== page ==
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Embassy of Indonesia (Walsh-McLean House)

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Walsh-McLean House
1902, Henry Andersen. 2020 Massachusetts Ave. NW

Although reputedly commissioned by its original owner, gold miner Thomas F. Walsh, to be Washington's most expensive residence, the $835,000 spent on the fifty-room Walsh-McLean house did not result in a building of outstanding architectural quality. Danish-born and -educated architect Henry Andersen's Neo-Baroque square palace sits uncomfortably on its irregular corner lot. Its two major facades have different entry sequences, with the porte-cochère on 21st Street oriented to vehicular traffic. The Massachusetts Avenue entrance, marked by a wide arch flanked by double Ionic columns in an imported variegated yellow marble and a recessed loggia above, does not adequately express the three-story, galleried central hall. Limestone trim used for all the windows on three stories plus the attic dormers, and for three horizontal bands encircling the building, is not strong enough to subdue the tan Roman brick walls, so that the less expensive material predominates. Andersen provided some imposing curved elements for each facade, but the total effect is bulbous and vulgarly overblown, rather than gracefully curvilinear. Windows too widely spaced and not graduated in size (traditional in palace architecture) contribute to the sense of an incoherent composition. The copper-clad conservatory on the east facade, with its spectacular stained-glass windows, is one of the house's best features.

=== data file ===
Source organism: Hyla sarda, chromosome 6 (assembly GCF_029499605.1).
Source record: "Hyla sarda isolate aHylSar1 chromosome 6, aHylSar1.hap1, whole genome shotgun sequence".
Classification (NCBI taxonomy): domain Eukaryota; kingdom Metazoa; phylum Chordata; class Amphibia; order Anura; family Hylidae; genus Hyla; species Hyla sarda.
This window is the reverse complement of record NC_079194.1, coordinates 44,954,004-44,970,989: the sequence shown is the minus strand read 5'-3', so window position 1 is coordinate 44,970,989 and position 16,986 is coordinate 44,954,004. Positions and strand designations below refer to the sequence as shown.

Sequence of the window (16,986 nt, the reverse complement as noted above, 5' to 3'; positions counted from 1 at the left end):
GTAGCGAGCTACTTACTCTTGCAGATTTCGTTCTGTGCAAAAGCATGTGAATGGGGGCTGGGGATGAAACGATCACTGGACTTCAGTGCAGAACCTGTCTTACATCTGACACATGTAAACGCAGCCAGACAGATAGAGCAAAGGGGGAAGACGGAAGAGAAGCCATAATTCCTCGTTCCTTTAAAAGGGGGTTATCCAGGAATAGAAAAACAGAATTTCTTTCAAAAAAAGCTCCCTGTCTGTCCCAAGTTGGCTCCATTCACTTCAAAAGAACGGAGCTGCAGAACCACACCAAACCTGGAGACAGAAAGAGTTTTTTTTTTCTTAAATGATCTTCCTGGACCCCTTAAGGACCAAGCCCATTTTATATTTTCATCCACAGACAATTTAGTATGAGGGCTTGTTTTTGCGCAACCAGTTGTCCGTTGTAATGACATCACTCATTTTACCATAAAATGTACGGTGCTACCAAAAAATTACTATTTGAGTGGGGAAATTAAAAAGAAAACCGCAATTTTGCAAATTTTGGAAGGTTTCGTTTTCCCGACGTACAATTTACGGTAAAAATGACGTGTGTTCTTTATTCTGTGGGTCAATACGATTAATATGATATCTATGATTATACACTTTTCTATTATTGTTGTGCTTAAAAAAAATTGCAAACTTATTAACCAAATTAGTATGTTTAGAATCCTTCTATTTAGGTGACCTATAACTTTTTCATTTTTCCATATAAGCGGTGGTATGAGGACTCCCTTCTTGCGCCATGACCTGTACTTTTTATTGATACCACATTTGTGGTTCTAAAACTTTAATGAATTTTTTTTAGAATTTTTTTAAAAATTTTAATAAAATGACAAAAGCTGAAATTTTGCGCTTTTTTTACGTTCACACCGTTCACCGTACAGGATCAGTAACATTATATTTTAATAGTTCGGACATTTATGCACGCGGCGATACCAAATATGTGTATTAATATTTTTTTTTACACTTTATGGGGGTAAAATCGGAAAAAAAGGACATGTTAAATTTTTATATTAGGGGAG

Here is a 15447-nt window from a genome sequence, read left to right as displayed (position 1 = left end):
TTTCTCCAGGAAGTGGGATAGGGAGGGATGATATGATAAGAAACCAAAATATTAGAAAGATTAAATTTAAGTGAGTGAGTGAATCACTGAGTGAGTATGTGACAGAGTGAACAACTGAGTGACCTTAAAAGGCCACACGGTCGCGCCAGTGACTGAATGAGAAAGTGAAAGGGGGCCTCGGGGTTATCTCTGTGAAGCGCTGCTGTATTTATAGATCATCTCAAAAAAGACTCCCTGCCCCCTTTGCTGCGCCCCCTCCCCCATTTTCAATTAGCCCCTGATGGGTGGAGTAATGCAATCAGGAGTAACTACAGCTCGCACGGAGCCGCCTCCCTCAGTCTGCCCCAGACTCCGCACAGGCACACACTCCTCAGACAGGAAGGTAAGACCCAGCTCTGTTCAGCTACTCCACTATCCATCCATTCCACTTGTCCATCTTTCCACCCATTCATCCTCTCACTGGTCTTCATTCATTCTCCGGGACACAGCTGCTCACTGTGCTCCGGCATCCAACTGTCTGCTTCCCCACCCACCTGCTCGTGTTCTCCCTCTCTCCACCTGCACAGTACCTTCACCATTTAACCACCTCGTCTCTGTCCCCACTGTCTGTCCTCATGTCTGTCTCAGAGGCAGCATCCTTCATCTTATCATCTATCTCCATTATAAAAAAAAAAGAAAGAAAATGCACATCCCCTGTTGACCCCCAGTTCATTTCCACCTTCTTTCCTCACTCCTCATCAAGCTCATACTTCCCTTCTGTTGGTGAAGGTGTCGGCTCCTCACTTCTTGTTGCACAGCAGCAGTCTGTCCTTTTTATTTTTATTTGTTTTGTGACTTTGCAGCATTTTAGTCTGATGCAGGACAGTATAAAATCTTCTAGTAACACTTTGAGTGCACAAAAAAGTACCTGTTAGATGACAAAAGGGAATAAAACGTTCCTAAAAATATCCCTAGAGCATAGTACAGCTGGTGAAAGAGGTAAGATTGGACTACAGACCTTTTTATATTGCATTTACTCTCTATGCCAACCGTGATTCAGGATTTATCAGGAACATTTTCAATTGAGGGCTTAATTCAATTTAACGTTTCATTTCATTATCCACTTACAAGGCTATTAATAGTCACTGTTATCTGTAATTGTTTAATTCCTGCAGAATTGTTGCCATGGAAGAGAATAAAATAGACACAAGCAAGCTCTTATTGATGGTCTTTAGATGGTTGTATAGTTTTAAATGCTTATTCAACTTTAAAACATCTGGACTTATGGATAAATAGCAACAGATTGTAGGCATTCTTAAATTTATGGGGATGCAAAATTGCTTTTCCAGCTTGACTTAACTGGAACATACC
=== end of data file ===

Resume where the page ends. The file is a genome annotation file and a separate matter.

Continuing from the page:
Writing Credits

Author: 
Pamela Scott and Antoinette J. Lee
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Citation

Pamela Scott and Antoinette J. Lee, "Embassy of Indonesia (Walsh-McLean House)", [Washington, District of Columbia], SAH Archipedia, eds. Gabrielle Esperdy and Karen Kingsley, Charlottesville: UVaP, 2012—, http://sah-archipedia.org/buildings/DC-01-DU30.

Print Source

Buildings of the District of Columbia, Pamela Scott and Antoinette J. Lee. New York: Oxford University Press, 1993, 328-329.

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